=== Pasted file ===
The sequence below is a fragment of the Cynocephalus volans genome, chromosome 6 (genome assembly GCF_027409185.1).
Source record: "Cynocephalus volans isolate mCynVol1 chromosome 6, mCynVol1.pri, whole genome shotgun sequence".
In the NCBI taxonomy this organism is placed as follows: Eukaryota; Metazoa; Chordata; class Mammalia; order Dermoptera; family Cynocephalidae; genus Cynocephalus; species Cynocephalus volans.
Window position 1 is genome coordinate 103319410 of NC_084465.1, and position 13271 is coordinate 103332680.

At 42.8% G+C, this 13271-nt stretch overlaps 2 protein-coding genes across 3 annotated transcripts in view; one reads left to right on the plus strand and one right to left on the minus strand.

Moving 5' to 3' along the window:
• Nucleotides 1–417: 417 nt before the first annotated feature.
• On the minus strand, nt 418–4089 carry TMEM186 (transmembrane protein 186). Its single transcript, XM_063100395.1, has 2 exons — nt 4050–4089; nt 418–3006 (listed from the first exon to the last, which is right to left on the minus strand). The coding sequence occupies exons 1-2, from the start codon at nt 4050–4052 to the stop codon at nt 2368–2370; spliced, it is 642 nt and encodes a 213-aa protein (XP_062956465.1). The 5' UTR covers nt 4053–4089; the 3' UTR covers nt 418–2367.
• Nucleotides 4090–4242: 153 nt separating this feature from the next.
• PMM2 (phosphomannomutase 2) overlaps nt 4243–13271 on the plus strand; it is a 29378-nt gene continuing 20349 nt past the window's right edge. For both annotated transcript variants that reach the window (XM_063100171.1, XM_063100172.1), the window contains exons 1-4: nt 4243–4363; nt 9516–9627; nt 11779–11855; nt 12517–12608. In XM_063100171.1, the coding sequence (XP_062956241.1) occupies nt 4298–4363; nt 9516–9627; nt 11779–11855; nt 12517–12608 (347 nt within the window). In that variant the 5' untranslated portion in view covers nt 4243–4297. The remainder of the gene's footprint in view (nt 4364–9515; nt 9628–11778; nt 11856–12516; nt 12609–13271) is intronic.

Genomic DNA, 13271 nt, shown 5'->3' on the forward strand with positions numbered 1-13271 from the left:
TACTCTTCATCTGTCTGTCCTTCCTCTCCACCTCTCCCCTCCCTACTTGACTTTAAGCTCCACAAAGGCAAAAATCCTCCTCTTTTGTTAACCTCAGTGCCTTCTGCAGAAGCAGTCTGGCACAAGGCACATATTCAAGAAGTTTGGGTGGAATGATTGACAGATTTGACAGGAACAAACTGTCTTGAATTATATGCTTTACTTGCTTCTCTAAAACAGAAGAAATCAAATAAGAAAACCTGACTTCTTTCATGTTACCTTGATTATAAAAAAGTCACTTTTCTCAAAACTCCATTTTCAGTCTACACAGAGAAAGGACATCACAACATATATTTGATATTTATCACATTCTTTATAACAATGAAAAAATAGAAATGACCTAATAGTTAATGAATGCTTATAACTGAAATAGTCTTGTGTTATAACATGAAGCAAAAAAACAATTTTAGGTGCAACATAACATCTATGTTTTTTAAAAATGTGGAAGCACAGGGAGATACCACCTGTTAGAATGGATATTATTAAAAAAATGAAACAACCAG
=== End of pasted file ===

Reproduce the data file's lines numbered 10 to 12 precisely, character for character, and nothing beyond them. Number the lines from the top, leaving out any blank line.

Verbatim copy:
• PMM2 (phosphomannomutase 2) overlaps nt 4243–13271 on the plus strand; it is a 29378-nt gene continuing 20349 nt past the window's right edge. For both annotated transcript variants that reach the window (XM_063100171.1, XM_063100172.1), the window contains exons 1-4: nt 4243–4363; nt 9516–9627; nt 11779–11855; nt 12517–12608. In XM_063100171.1, the coding sequence (XP_062956241.1) occupies nt 4298–4363; nt 9516–9627; nt 11779–11855; nt 12517–12608 (347 nt within the window). In that variant the 5' untranslated portion in view covers nt 4243–4297. The remainder of the gene's footprint in view (nt 4364–9515; nt 9628–11778; nt 11856–12516; nt 12609–13271) is intronic.

Genomic DNA, 13271 nt, shown 5'->3' on the forward strand with positions numbered 1-13271 from the left:
TACTCTTCATCTGTCTGTCCTTCCTCTCCACCTCTCCCCTCCCTACTTGACTTTAAGCTCCACAAAGGCAAAAATCCTCCTCTTTTGTTAACCTCAGTGCCTTCTGCAGAAGCAGTCTGGCACAAGGCACATATTCAAGAAGTTTGGGTGGAATGATTGACAGATTTGACAGGAACAAACTGTCTTGAATTATATGCTTTACTTGCTTCTCTAAAACAGAAGAAATCAAATAAGAAAACCTGACTTCTTTCATGTTACCTTGATTATAAAAAAGTCACTTTTCTCAAAACTCCATTTTCAGTCTACACAGAGAAAGGACATCACAACATATATTTGATATTTATCACATTCTTTATAACAATGAAAAAATAGAAATGACCTAATAGTTAATGAATGCTTATAACTGAAATAGTCTTGTGTTATAACATGAAGCAAAAAAACAATTTTAGGTGCAACATAACATCTATGTTTTTTAAAAATGTGGAAGCACAGGGAGATACCACCTGTTAGAATGGATATTATTAAAAAAATGAAACAACCAG